Opening mechanisms : This is definitely an important thing to consider. All bags have a flap opening on the top , but not all can be opened in the middle and bottom. I have always travelled with a top-loading pack, but a pack that could be opened on the centre would make life so much easier.. Every time I have been out travelling I have usually spent 1-2 days at each location until I have moved on, so that means a lot of unpacking and repacking the bag. Sometimes I had to take everything out of the bag only to find something that was on the bottom of the pack. It can be an unnecessary amount of work. The best option would be a bag that could be opened from the top , the middle and the bottom without too much fiddling around. It is also a great advantage to have a pack that has side pockets and front pocket for those small items that you need all the time (toothbrush, deodorant,mobile phones, stereo..) .

Other things that are worth remembering

I love the backpacks that have built-in rain cover. If it is not buildt-in it is still worth getting it seperately as it should'nt cost too much.. It is really a must-have on those long journeys. When you are in the tropics in the middle of the rainy season and the bag is on the roof of a local bus, or boat, it does take too long for all the stuff inside the backpack to get soaking wet. There are more than one occasion that I have regretted the lack of rain cover on my sack.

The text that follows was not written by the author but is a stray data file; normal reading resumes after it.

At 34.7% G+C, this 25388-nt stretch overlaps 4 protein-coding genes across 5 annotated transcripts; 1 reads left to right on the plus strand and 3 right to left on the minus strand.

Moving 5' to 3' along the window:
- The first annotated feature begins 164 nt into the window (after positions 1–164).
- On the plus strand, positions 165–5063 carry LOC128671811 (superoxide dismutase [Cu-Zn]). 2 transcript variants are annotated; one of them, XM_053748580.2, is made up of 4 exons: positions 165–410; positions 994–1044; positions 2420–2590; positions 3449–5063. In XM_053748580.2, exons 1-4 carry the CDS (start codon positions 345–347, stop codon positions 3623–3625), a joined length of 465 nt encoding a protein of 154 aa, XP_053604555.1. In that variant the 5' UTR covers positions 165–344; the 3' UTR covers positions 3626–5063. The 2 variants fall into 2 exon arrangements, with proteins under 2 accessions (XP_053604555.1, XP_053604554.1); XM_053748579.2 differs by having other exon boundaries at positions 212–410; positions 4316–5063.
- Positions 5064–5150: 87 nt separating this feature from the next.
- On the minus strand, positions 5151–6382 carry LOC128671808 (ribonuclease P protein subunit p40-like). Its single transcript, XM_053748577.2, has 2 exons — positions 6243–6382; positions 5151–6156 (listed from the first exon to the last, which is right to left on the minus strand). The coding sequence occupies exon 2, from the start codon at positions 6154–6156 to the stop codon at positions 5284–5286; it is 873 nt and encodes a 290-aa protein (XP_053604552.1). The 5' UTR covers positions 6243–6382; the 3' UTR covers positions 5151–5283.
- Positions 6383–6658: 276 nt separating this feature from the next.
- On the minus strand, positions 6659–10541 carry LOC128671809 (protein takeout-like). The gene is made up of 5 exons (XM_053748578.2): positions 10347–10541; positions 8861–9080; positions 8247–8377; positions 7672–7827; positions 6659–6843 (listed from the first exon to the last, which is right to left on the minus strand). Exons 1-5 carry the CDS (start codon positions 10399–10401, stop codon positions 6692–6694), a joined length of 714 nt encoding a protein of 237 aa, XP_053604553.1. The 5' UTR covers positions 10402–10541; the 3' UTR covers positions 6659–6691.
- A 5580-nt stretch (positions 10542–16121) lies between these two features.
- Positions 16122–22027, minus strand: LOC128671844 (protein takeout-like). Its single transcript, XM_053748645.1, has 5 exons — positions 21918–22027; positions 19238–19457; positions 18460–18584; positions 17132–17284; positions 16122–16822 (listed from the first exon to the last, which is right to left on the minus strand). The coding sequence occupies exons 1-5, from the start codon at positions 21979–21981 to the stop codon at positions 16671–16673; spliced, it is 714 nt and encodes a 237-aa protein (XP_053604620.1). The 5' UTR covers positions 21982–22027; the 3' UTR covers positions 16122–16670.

Hydration system: Some of the newer backpack comes with the hydration system design. This means that you can fill water into a specific bag that will fit into a pocket inside the backpack so that the drinking tube will exit from the top of the pack., just like a Camelback. It can be useful if you intend to trudge around in the jungle for days with the sack on, or when trekking in the mountains, you won't have to drag around lots of water bottles. For typical backpackers it has a limited usefulness, and there is always a danger that the bag is punctured and that the water escapes over the content of the bag..

Back ventilation – a very practical design that prevents your back and the back of the backpack of becoming really sweaty and nasty when you trudge around. The disadvantage is that the bag becomes more curved, and thus more difficult to pack properly. Some newer backpacks have avoided this problem by providing an external frame with a strong, breathable mesh to support the back (Osprey Exos58 -my favorite).

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 Posted by at 11:21 in the morning